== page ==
The joy of taper wheel bearings is they are very cheap and very easy to change/work on
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Old 27 May 2024, 18:02   #9
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My friends bearings that he changed incl brakes and cables did not make it far sadly. Boat trailers are not fun.
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Old 27 May 2024, 19:17   #10
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He's lucky it never damaged the boat, guess he had a warning before it gave way. Wonder why if failed, keep us in the loop, it's my worst nightmare tbh.
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Old 28 May 2024, 05:04   #11
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He's lucky it never damaged the boat, guess he had a warning before it gave way. Wonder why if failed, keep us in the loop, it's my worst nightmare tbh.
We wish we knew. He did the bearings, brakes and cables before he left.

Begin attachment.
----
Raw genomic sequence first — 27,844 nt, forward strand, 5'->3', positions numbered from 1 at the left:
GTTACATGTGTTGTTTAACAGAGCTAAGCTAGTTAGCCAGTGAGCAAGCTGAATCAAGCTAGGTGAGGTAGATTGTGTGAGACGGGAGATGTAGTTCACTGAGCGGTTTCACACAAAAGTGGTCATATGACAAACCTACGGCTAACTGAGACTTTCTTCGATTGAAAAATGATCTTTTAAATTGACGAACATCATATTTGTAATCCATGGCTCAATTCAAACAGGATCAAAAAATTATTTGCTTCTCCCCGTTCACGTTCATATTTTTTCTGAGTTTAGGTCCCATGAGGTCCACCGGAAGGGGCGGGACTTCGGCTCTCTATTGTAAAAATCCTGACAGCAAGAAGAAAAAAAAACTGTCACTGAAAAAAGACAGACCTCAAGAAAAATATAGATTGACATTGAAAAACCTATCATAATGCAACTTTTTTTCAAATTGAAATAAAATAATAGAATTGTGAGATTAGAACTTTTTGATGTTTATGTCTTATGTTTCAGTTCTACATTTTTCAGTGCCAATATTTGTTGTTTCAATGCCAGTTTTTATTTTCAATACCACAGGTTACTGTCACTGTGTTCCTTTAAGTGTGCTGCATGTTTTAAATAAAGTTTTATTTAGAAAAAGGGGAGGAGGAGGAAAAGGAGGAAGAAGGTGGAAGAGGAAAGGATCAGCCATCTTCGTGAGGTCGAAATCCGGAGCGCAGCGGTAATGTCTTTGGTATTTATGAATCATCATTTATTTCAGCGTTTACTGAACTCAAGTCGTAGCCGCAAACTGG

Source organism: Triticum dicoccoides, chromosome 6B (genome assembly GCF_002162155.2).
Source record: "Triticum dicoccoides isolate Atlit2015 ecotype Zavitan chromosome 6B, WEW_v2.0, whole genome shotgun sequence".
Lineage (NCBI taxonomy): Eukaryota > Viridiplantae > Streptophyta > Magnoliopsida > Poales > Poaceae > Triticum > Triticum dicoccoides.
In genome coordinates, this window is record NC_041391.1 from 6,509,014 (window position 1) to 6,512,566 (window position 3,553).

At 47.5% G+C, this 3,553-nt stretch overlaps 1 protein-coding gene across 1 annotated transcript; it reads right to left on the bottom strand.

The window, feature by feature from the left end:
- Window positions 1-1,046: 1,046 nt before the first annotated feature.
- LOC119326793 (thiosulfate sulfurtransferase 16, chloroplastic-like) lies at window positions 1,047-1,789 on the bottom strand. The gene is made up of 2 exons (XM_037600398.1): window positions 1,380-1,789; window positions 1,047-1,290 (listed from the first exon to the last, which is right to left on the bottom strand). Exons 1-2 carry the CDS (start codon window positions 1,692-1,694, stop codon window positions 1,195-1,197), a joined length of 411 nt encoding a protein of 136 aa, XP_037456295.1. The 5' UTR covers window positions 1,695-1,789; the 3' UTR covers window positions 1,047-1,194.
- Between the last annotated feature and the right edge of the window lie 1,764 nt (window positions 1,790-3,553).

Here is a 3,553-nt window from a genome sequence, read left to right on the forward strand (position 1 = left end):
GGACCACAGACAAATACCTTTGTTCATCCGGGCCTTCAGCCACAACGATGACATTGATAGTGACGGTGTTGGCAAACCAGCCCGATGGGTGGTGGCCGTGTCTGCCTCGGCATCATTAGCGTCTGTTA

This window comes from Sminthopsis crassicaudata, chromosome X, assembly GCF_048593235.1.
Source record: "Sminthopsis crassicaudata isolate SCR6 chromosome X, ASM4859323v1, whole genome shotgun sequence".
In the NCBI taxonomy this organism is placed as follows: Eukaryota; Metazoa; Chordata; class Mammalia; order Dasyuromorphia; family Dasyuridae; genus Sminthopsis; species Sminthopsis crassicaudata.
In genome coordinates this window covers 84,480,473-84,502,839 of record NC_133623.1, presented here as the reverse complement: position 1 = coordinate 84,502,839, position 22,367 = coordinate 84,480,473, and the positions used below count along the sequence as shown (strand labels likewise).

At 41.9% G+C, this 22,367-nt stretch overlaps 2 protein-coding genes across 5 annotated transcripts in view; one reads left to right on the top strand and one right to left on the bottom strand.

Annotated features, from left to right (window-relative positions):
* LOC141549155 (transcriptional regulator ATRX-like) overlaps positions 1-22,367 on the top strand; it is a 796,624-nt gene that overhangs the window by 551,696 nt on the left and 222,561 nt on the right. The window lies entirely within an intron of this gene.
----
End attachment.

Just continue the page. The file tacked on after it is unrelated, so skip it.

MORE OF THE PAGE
I have had this happen and will only now tow unbraked so no breaks to jam on and cook the bearings

This happened to me



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Old 28 May 2024, 05:18   #12
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Jesus there's some heat, wonder the tyre never blew out. I
Never had to trailer a boat with brakes, never got that big, looking at that lot I'm staying away, nice Fletcher btw.
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Old 28 May 2024, 06:01   #13
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Jesus there's some heat, wonder the tyre never blew out. I